The Magistrate Judge makes only a recommendation to this Court. The recommendation has no presumptive weight, and the responsibility to make a final determination remains with the Court. Mathews v Weber, 423 U.S. 261, 270-271 (1976). The Court may "accept, reject, or modify, in whole or in part, the findings or recommendations made by the magistrate." 28 U.S.C. § 636(b)(1). This Court is charged with making a de novo determination of those portions of the R & R to which objection is made. Diamond v. Colonial Life & Ace. Ins. Co., 416 F.3d 310, 315 (4th Cir. 2005) (quoting 28 U.S.C. § 636(b)(1)); accord Fed. R. Civ. P. 72(b). Where the Petitioner fails to file specific objections to the Report and Recommendation, this Court "must 'only satisfy itself that there is no clear error on the face of the record in order to accept the recommendation.'" Id. (quoting Fed.R.Civ.P. 72 advisory committee note).

III. Law/Analysis

In his objection, Petitioner does not dispute the Magistrate Judge's analysis or conclusions but instead simply lists three issues: 1) ineffective assistance of counsel, 2) violation of due process under the Fourteenth Amendment, and 3) subject matter jurisdiction. (Dkt. No. 58). As a result, Petitioner failed to provide any information articulating his objections to the Magistrate Judge's findings. To the extent Petitioner fails to point to a specific error in the R & R and simply makes conclusory objections, the Court need not conduct a de novo review. Smith v. Washington Mut. Bank FA, 308 Fed.Appx. 707, 708 (4th Cir. 2009) (quoting Orpiano v. Johnson, 687 F.2d 44, 47 (4th Cir. 1982)).

Furthermore, "[t]o the extent that plaintiff intends that this Court sua sponte consider prior argument not reiterated in specific objection to the [M]agistrate [J]udge's Report and Recommendation, the Court declines to do so." Ramsey v. Comm'r o/Soc. Sec, No. 1:08~cv-240, 2009 WL 3242570 at *1 (W.D.Mich. Sept.30, 2009). "[S]uch duplicative consideration by the district court would defeat the purpose and efficiency of consideration by the [Magistrate [J]udge in the first instance." Id. As such, this Court will consider "only the objections specifically raised or discernable in [Petitioner's] Objections." Id.; accord Tauber v. Barnhart, 438 F. Supp, 2d 1366, 1373 (N.D.Ga.2006) (declining to consider all arguments de novo simply because a party "incorporated" prior briefing). The PCR court appropriately and thoroughly addressed Petitioner's claims of ineffective assistance of counsel, due process violation of law -14th Amendment, and subject matter jurisdiction. (Dkt. No. 43-1 at 73-85).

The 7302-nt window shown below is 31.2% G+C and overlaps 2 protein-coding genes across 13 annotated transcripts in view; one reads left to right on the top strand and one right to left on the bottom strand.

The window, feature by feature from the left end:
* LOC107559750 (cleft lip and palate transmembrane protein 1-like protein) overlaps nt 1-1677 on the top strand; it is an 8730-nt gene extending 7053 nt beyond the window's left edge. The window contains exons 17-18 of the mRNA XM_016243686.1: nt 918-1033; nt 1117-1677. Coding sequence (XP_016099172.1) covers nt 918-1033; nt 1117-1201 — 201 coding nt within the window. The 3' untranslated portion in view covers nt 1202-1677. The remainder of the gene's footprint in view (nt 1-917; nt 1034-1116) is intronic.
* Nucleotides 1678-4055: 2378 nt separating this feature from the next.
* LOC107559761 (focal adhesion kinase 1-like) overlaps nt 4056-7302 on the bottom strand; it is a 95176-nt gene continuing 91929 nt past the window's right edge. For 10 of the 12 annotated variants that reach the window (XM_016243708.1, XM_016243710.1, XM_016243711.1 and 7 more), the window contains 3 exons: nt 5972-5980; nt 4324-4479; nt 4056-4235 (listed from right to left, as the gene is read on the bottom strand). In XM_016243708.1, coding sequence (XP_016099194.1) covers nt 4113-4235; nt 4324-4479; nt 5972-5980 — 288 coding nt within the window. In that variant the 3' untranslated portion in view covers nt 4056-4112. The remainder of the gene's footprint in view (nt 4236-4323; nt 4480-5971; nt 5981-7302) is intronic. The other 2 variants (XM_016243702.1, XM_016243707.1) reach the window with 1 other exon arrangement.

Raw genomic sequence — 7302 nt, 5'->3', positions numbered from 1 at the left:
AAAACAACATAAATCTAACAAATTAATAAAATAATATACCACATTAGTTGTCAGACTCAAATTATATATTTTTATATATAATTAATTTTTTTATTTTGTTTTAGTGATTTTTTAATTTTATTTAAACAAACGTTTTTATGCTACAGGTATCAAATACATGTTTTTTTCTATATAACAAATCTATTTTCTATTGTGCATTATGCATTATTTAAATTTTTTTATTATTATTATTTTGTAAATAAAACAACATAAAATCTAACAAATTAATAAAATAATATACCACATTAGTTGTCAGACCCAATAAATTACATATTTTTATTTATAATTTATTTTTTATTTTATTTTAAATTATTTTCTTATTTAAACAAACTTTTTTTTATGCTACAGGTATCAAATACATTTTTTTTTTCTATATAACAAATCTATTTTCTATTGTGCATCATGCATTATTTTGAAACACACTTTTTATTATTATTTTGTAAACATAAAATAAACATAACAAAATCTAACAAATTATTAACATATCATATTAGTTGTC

Petitioner's objection also raises a new argument alleging double jeopardy. Prior to filing a federal habeas corpus petition, a petitioner must exhaust the remedies available to him in state court. 28 U.S.C. § 2254(b)(1). This requires a habeas petitioner to "fairly present his claims to the state's highest court, " Matthews v. Evatt, 105 F.3d 907, 911 (4th Cir. 1997), overruled on other grounds by United States v. Barnette, 644 F.3d 192 (4th Cir. 2011). After a review of the record, this Court finds this claim to be barred from federal review because it was not raised and ruled upon at PCR pursuant to Coleman v. Thompson, 501 U.S. 722 (1991) (stating if an issue is not properly raised to the state's highest court and would be procedurally impossible to raise now, then it is procedurally barred from federal habeas review). As to the procedural default, the Petitioner has not shown sufficient cause to excuse the default.

Even if the Court found Petitioner's claim was not procedurally barred, it would fail on the merits.[4] The Double Jeopardy Clause protects against a second prosecution for the same offense after acquittal or conviction, and protects against multiple punishments for the same offense. Brown v. Ohio, 432 U.S. 161 (1977); accord United States v. Halper, 490 U.S. 435, 440 (1989). In support of his position, Petitioner relies on the opinion in Blockburger v. United States, 284 U.S. 299 (1932), in which the Supreme Court held, in part:

The applicable rule is that, where the same act or transaction constitutes a violation of two distinct statutory provisions, the test to be applied to determine whether there are two offenses or only one is whether each provision requires proof of an additional fact which the other does not.

284 U.S. at 304.